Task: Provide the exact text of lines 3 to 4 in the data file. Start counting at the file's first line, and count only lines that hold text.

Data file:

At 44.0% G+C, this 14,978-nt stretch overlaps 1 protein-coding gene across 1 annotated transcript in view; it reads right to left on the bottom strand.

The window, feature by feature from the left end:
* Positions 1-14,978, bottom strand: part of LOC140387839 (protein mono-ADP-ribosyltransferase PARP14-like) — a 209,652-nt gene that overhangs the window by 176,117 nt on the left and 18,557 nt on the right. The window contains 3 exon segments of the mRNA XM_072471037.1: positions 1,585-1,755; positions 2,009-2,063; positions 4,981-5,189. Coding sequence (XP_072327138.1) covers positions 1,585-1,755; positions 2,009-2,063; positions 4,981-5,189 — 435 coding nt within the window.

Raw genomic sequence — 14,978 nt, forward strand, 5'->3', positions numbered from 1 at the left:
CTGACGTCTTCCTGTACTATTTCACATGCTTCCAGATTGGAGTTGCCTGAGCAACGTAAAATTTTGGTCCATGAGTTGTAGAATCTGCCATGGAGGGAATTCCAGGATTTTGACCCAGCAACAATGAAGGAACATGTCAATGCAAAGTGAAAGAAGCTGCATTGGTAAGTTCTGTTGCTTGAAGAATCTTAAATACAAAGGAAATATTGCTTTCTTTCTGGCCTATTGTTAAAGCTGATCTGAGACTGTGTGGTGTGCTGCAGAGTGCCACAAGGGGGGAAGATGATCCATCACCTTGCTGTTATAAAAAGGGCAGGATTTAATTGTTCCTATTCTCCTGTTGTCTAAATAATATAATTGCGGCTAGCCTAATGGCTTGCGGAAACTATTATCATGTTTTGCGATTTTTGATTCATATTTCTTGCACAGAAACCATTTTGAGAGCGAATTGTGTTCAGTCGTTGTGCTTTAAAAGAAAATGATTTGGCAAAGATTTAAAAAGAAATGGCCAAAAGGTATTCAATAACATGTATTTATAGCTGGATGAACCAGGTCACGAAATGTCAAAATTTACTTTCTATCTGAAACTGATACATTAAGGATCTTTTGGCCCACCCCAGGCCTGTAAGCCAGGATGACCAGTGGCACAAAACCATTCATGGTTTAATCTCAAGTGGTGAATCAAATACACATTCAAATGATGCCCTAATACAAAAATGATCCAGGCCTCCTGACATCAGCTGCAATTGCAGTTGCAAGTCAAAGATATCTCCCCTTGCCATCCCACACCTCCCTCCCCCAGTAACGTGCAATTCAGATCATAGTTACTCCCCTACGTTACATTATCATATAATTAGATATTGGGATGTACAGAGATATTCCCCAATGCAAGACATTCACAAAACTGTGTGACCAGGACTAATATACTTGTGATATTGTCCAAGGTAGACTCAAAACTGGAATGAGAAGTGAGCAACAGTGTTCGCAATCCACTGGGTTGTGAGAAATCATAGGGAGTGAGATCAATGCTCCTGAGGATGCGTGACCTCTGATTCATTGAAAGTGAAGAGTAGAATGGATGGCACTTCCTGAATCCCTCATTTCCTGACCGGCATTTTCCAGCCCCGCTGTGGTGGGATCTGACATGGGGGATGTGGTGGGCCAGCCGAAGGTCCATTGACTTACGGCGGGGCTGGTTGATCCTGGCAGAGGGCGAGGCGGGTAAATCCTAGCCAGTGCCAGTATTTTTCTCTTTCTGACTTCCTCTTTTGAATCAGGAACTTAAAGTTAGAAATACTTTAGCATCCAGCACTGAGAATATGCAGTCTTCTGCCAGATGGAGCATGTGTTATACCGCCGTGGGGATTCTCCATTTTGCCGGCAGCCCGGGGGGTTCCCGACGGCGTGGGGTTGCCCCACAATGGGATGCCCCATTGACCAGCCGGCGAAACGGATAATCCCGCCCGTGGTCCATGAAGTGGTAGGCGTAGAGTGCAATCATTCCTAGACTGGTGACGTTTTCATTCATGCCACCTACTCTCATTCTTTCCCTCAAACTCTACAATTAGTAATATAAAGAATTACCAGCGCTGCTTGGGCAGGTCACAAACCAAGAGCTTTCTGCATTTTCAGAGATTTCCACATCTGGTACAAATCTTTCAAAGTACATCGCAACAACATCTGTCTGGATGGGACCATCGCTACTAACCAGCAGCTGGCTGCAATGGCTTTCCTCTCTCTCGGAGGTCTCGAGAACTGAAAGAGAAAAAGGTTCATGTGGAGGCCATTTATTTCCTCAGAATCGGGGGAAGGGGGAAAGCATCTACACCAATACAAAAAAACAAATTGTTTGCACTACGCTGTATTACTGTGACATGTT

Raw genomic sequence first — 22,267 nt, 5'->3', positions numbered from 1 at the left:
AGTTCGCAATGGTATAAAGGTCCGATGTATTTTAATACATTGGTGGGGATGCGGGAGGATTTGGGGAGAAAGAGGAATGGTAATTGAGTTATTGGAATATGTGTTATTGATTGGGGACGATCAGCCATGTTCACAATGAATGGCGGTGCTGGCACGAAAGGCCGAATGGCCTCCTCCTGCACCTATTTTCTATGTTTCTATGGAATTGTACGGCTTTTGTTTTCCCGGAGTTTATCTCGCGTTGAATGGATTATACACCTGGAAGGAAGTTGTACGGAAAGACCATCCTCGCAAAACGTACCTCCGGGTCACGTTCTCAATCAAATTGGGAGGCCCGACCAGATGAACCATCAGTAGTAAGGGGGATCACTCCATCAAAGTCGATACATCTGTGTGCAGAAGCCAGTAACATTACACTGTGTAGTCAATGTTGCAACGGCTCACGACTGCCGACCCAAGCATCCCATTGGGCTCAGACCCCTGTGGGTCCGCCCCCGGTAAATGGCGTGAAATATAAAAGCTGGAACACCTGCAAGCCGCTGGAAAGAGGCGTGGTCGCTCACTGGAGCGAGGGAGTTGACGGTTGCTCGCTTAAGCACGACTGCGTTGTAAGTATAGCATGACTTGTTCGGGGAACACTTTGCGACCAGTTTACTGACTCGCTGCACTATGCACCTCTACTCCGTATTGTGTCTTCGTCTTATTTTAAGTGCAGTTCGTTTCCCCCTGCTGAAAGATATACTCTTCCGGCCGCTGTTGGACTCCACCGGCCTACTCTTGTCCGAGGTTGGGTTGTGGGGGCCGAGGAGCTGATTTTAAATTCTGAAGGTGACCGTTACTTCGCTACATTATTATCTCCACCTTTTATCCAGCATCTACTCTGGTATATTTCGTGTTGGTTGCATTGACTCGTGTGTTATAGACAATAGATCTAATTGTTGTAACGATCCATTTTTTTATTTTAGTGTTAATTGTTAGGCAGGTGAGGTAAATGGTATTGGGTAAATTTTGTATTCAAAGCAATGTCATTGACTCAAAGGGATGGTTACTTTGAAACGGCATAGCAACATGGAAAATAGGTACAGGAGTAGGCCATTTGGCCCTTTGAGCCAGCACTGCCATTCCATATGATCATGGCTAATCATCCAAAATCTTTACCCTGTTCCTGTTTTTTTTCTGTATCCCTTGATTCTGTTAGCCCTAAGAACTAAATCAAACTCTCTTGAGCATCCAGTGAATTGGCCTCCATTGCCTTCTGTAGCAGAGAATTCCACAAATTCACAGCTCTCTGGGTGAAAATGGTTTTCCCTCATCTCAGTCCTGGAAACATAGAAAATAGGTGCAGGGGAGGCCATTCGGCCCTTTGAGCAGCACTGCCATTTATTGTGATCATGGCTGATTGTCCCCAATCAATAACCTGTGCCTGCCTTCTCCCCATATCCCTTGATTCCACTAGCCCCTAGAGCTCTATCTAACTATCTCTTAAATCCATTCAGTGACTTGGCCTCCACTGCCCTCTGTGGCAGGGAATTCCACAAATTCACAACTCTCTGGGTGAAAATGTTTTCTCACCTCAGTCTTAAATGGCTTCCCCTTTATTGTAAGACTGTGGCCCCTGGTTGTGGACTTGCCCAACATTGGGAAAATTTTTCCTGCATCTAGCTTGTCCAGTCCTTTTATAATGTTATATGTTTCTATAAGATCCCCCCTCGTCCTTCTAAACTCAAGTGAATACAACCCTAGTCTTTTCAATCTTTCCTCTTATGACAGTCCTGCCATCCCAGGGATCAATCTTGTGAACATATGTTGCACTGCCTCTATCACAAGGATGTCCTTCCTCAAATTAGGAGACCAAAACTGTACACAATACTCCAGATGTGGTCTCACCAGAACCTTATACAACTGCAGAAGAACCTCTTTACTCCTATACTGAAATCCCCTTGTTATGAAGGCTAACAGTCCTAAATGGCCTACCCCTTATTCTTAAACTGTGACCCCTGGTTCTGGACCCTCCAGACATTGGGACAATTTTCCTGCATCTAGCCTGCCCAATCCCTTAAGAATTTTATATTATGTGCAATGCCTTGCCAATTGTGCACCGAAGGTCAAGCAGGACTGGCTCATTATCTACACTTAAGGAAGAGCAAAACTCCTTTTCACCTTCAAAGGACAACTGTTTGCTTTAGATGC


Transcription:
* Positions 1-14,978, bottom strand: part of LOC140387839 (protein mono-ADP-ribosyltransferase PARP14-like) — a 209,652-nt gene that overhangs the window by 176,117 nt on the left and 18,557 nt on the right. The window contains 3 exon segments of the mRNA XM_072471037.1: positions 1,585-1,755; positions 2,009-2,063; positions 4,981-5,189. Coding sequence (XP_072327138.1) covers positions 1,585-1,755; positions 2,009-2,063; positions 4,981-5,189 — 435 coding nt within the window.

Raw genomic sequence — 14,978 nt, forward strand, 5'->3', positions numbered from 1 at the left: